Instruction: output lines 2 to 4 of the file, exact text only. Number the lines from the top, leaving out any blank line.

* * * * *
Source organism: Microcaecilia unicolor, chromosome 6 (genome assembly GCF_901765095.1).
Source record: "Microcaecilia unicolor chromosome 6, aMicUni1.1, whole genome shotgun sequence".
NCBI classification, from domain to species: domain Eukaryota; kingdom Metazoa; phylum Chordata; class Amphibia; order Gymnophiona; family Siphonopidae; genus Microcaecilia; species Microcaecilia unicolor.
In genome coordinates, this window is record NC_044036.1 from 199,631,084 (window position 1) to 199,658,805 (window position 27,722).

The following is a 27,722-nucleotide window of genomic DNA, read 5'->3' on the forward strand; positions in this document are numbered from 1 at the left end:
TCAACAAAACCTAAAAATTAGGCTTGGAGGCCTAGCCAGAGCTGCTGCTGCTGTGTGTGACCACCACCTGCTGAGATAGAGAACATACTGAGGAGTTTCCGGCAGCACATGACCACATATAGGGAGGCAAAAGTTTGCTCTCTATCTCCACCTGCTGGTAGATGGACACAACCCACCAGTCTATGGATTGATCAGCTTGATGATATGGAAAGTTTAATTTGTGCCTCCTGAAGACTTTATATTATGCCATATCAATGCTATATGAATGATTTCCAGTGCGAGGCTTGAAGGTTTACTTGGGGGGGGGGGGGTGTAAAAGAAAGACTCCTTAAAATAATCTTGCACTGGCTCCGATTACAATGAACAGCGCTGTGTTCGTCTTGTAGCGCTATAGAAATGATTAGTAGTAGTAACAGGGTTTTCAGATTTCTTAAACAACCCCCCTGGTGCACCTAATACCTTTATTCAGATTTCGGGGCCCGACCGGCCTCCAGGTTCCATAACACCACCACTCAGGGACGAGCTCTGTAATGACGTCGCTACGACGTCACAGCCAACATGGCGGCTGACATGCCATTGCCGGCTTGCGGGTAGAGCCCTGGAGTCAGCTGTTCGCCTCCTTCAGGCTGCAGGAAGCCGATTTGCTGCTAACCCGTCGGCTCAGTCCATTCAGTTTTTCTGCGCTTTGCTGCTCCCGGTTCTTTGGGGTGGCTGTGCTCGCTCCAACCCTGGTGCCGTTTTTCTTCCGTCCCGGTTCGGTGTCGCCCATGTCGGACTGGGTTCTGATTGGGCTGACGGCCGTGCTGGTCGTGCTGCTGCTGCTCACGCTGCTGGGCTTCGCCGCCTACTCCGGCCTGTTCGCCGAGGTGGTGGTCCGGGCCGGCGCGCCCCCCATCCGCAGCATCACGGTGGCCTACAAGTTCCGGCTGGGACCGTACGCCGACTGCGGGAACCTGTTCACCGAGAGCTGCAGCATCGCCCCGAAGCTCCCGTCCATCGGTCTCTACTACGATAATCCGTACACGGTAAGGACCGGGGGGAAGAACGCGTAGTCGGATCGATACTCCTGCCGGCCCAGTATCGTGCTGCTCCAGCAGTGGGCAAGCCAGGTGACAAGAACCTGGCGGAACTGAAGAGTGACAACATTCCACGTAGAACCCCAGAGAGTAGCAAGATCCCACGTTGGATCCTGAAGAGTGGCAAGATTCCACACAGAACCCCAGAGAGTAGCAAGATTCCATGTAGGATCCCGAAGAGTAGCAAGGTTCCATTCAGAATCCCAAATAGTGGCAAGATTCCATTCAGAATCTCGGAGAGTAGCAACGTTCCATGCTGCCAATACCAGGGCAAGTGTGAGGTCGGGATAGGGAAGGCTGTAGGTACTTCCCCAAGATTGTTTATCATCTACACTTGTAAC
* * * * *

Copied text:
Source record: "Microcaecilia unicolor chromosome 6, aMicUni1.1, whole genome shotgun sequence".
NCBI classification, from domain to species: domain Eukaryota; kingdom Metazoa; phylum Chordata; class Amphibia; order Gymnophiona; family Siphonopidae; genus Microcaecilia; species Microcaecilia unicolor.
In genome coordinates, this window is record NC_044036.1 from 199,631,084 (window position 1) to 199,658,805 (window position 27,722).